Hot Fun In The Summertime - Sly and The Family Stone

Return to artist songs >>


Select a song or an artist- and read about and hear these great recordings:


"Hot Fun In The Summertime" - Sly and The Family Stone (1969)

Coming off their high-profile and very popular appearance at the Woodstock music festival, Sly and the Family Stone released "Hot Fun in the Summertime" in late 1969 which greatly expanded their fan base.

While the group was is known for its politically charged composition, this number two hit went in the other direction as a simple celebration of the lazy days of summer. From the fun of visiting a country fair under the sun to the freedom of being out of school, this summer anthem sums it up: "End of the spring and here she comes back…"

This song was supposed to be part of a new studio album by Sly and the Family Stone. However, due to Sly's drug problems and CBS Records demands for a new Sly album, this and two other tracks were released on the band's first bestselling Greatest Hits album.

Genesis vocalist and drummer Phil Collins cited the song as one of the musical inspirations for "Misunderstanding" while the soft-rock band Toto said it was an inspiration for their hit,  "Hold the Line".

On the surface, this is a song dedicated to summer and all the fun memories accompanying it. However, if studied further, the song reveals an undercurrent of sadness regarding the race riots of 1969, or of Sly's wish for those innocent days when all people could live freely without the social conditions that breed ignorance and hatred. Maybe his soul knew and desired that place of freedom, innocence, creativity, vulnerability and justice for all.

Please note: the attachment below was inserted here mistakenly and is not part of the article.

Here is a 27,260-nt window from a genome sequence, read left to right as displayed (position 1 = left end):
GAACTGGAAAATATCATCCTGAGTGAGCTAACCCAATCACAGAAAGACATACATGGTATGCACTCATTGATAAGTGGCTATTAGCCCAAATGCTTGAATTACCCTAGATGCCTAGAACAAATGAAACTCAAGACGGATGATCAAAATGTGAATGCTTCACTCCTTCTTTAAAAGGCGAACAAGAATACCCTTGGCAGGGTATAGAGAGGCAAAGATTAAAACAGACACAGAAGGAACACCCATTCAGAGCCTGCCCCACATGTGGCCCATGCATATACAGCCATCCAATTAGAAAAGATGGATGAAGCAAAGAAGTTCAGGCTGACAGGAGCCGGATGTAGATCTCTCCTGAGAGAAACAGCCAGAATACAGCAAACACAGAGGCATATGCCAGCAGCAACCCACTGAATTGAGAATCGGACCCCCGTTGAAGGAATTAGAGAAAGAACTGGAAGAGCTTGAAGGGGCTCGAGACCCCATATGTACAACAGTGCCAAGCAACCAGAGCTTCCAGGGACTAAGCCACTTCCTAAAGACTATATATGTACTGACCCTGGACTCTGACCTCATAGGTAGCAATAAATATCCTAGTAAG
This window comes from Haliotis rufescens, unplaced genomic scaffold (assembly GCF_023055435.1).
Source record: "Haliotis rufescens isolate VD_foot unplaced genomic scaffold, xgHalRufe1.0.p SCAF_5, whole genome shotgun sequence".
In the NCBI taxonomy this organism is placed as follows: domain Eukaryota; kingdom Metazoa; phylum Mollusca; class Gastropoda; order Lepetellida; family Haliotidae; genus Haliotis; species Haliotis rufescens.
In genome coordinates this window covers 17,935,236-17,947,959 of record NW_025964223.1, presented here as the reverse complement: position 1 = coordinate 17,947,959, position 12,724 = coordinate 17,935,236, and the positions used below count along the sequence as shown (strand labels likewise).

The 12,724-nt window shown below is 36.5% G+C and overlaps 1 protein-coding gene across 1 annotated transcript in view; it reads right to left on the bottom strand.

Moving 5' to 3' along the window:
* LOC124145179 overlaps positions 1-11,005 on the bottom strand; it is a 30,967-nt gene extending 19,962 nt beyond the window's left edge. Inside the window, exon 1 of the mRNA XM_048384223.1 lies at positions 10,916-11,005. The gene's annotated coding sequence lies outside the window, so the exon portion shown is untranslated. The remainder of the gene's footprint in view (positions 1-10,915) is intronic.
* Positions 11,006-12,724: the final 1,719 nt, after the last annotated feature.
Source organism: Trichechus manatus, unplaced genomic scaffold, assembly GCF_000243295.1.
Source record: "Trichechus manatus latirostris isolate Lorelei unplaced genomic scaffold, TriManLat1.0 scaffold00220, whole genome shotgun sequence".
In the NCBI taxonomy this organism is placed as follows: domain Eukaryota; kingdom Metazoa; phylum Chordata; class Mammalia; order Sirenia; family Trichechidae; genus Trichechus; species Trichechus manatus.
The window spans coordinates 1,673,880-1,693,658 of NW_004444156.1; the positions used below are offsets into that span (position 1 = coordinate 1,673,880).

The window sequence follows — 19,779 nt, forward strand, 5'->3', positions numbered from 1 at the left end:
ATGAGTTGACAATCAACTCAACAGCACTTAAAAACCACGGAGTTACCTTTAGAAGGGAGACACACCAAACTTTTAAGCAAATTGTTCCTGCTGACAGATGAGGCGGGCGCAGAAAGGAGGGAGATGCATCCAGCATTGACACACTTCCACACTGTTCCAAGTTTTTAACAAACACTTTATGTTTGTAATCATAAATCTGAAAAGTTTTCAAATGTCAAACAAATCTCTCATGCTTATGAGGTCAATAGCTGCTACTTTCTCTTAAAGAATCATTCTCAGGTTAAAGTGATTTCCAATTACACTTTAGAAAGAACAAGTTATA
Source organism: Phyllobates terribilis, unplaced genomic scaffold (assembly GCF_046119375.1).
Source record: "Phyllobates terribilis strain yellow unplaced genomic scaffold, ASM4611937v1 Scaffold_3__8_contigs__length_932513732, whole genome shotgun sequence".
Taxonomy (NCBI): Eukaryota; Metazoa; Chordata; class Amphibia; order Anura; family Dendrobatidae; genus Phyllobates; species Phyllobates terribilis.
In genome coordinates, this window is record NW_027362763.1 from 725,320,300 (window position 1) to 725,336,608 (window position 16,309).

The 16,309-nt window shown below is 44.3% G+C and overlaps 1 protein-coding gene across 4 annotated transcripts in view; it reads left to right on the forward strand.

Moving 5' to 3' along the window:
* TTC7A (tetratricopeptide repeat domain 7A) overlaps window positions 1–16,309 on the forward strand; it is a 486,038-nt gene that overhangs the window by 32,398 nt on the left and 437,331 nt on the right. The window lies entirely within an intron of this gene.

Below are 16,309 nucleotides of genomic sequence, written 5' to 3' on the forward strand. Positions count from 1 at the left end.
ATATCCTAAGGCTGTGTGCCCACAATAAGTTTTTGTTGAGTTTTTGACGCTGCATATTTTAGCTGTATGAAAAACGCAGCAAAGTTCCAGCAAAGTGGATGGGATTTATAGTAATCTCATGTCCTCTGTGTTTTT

Although many years have passed since Sly and The Family Stone were on the charts- their influence and impact on the direction of music in general- and black music in particular- has yet to be fully recognized.

Music critic Carlo Wolff writes:

"Sly and the Family Stone was a hugely influential pop band that fused black power and flower power; its key message was integration. Its music, bridging Top 40 AM and freer- form FM radio still in its infancy, played off the turbulent background of the late '60s and early '70s. It carried messages of empowerment, individuality and tolerance even as society was fragmenting over race issues, the Vietnam War, and early signs of the energy crisis."

Make a suggestion to improve this song profile